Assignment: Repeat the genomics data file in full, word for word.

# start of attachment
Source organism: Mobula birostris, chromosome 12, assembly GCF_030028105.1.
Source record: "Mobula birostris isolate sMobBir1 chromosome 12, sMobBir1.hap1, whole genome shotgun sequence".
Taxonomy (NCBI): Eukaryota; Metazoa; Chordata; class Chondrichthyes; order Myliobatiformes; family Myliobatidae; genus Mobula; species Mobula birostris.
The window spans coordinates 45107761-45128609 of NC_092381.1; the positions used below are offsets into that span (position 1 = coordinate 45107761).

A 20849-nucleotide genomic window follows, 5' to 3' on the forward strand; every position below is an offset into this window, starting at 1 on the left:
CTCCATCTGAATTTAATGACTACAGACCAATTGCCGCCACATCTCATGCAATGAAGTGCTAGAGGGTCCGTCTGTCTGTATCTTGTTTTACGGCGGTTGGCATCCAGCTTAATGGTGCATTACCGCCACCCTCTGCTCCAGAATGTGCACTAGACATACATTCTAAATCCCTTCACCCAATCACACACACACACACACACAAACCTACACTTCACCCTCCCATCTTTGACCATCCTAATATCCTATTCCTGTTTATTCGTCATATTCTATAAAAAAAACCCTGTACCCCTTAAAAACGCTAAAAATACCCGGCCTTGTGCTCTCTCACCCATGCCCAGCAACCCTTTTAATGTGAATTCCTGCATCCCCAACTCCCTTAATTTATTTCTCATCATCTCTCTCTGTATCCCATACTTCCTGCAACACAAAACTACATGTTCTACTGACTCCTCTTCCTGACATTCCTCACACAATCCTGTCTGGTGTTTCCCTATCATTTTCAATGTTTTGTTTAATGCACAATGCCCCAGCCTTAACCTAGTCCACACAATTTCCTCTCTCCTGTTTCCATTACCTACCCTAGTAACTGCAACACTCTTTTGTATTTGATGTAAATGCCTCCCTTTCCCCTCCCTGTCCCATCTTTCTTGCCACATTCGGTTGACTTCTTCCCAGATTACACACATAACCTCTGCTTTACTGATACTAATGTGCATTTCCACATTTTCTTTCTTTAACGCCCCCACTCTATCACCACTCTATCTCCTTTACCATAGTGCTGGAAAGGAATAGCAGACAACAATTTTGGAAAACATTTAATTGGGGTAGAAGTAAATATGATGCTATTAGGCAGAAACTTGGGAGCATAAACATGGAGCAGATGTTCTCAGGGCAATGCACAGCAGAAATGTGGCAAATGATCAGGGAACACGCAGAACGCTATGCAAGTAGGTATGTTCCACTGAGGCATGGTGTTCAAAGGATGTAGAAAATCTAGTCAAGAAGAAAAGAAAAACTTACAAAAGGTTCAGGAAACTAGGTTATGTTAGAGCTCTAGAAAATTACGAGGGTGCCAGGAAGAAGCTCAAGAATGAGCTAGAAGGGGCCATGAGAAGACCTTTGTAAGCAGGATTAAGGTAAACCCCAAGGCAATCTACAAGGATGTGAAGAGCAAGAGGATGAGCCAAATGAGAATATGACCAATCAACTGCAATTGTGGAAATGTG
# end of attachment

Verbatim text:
Source organism: Mobula birostris, chromosome 12, assembly GCF_030028105.1.
Source record: "Mobula birostris isolate sMobBir1 chromosome 12, sMobBir1.hap1, whole genome shotgun sequence".
Taxonomy (NCBI): Eukaryota; Metazoa; Chordata; class Chondrichthyes; order Myliobatiformes; family Myliobatidae; genus Mobula; species Mobula birostris.
The window spans coordinates 45107761-45128609 of NC_092381.1; the positions used below are offsets into that span (position 1 = coordinate 45107761).

A 20849-nucleotide genomic window follows, 5' to 3' on the forward strand; every position below is an offset into this window, starting at 1 on the left:
CTCCATCTGAATTTAATGACTACAGACCAATTGCCGCCACATCTCATGCAATGAAGTGCTAGAGGGTCCGTCTGTCTGTATCTTGTTTTACGGCGGTTGGCATCCAGCTTAATGGTGCATTACCGCCACCCTCTGCTCCAGAATGTGCACTAGACATACATTCTAAATCCCTTCACCCAATCACACACACACACACACACAAACCTACACTTCACCCTCCCATCTTTGACCATCCTAATATCCTATTCCTGTTTATTCGTCATATTCTATAAAAAAAACCCTGTACCCCTTAAAAACGCTAAAAATACCCGGCCTTGTGCTCTCTCACCCATGCCCAGCAACCCTTTTAATGTGAATTCCTGCATCCCCAACTCCCTTAATTTATTTCTCATCATCTCTCTCTGTATCCCATACTTCCTGCAACACAAAACTACATGTTCTACTGACTCCTCTTCCTGACATTCCTCACACAATCCTGTCTGGTGTTTCCCTATCATTTTCAATGTTTTGTTTAATGCACAATGCCCCAGCCTTAACCTAGTCCACACAATTTCCTCTCTCCTGTTTCCATTACCTACCCTAGTAACTGCAACACTCTTTTGTATTTGATGTAAATGCCTCCCTTTCCCCTCCCTGTCCCATCTTTCTTGCCACATTCGGTTGACTTCTTCCCAGATTACACACATAACCTCTGCTTTACTGATACTAATGTGCATTTCCACATTTTCTTTCTTTAACGCCCCCACTCTATCACCACTCTATCTCCTTTACCATAGTGCTGGAAAGGAATAGCAGACAACAATTTTGGAAAACATTTAATTGGGGTAGAAGTAAATATGATGCTATTAGGCAGAAACTTGGGAGCATAAACATGGAGCAGATGTTCTCAGGGCAATGCACAGCAGAAATGTGGCAAATGATCAGGGAACACGCAGAACGCTATGCAAGTAGGTATGTTCCACTGAGGCATGGTGTTCAAAGGATGTAGAAAATCTAGTCAAGAAGAAAAGAAAAACTTACAAAAGGTTCAGGAAACTAGGTTATGTTAGAGCTCTAGAAAATTACGAGGGTGCCAGGAAGAAGCTCAAGAATGAGCTAGAAGGGGCCATGAGAAGACCTTTGTAAGCAGGATTAAGGTAAACCCCAAGGCAATCTACAAGGATGTGAAGAGCAAGAGGATGAGCCAAATGAGAATATGACCAATCAACTGCAATTGTGGAAATGTG